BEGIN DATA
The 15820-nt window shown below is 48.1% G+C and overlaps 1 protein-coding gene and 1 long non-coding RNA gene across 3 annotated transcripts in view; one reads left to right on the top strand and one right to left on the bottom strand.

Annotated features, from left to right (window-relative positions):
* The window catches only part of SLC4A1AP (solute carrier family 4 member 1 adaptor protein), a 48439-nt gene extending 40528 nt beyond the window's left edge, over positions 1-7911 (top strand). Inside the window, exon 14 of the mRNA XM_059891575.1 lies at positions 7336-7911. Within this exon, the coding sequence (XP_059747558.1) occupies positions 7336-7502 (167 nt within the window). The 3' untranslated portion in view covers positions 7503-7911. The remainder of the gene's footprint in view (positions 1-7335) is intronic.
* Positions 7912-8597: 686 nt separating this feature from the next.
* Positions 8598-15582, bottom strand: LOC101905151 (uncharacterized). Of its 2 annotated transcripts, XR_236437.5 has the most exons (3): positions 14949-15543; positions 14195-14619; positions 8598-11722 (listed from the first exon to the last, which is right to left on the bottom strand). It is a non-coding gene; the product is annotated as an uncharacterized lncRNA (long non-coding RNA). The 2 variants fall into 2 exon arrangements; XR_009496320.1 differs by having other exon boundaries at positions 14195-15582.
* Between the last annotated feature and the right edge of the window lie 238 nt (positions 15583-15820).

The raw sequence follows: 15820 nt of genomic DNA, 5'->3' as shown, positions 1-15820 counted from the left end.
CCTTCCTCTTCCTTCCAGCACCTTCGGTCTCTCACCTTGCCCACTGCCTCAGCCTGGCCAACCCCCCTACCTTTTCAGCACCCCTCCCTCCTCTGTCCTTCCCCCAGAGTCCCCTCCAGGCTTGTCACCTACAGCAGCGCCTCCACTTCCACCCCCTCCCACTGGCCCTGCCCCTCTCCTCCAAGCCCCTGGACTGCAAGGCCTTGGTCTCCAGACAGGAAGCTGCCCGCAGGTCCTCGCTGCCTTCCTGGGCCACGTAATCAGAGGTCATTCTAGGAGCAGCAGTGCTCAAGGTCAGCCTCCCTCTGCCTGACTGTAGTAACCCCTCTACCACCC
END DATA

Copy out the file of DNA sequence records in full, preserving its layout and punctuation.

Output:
The 15820-nt window shown below is 48.1% G+C and overlaps 1 protein-coding gene and 1 long non-coding RNA gene across 3 annotated transcripts in view; one reads left to right on the top strand and one right to left on the bottom strand.

Annotated features, from left to right (window-relative positions):
* The window catches only part of SLC4A1AP (solute carrier family 4 member 1 adaptor protein), a 48439-nt gene extending 40528 nt beyond the window's left edge, over positions 1-7911 (top strand). Inside the window, exon 14 of the mRNA XM_059891575.1 lies at positions 7336-7911. Within this exon, the coding sequence (XP_059747558.1) occupies positions 7336-7502 (167 nt within the window). The 3' untranslated portion in view covers positions 7503-7911. The remainder of the gene's footprint in view (positions 1-7335) is intronic.
* Positions 7912-8597: 686 nt separating this feature from the next.
* Positions 8598-15582, bottom strand: LOC101905151 (uncharacterized). Of its 2 annotated transcripts, XR_236437.5 has the most exons (3): positions 14949-15543; positions 14195-14619; positions 8598-11722 (listed from the first exon to the last, which is right to left on the bottom strand). It is a non-coding gene; the product is annotated as an uncharacterized lncRNA (long non-coding RNA). The 2 variants fall into 2 exon arrangements; XR_009496320.1 differs by having other exon boundaries at positions 14195-15582.
* Between the last annotated feature and the right edge of the window lie 238 nt (positions 15583-15820).

The raw sequence follows: 15820 nt of genomic DNA, 5'->3' as shown, positions 1-15820 counted from the left end.
CCTTCCTCTTCCTTCCAGCACCTTCGGTCTCTCACCTTGCCCACTGCCTCAGCCTGGCCAACCCCCCTACCTTTTCAGCACCCCTCCCTCCTCTGTCCTTCCCCCAGAGTCCCCTCCAGGCTTGTCACCTACAGCAGCGCCTCCACTTCCACCCCCTCCCACTGGCCCTGCCCCTCTCCTCCAAGCCCCTGGACTGCAAGGCCTTGGTCTCCAGACAGGAAGCTGCCCGCAGGTCCTCGCTGCCTTCCTGGGCCACGTAATCAGAGGTCATTCTAGGAGCAGCAGTGCTCAAGGTCAGCCTCCCTCTGCCTGACTGTAGTAACCCCTCTACCACCC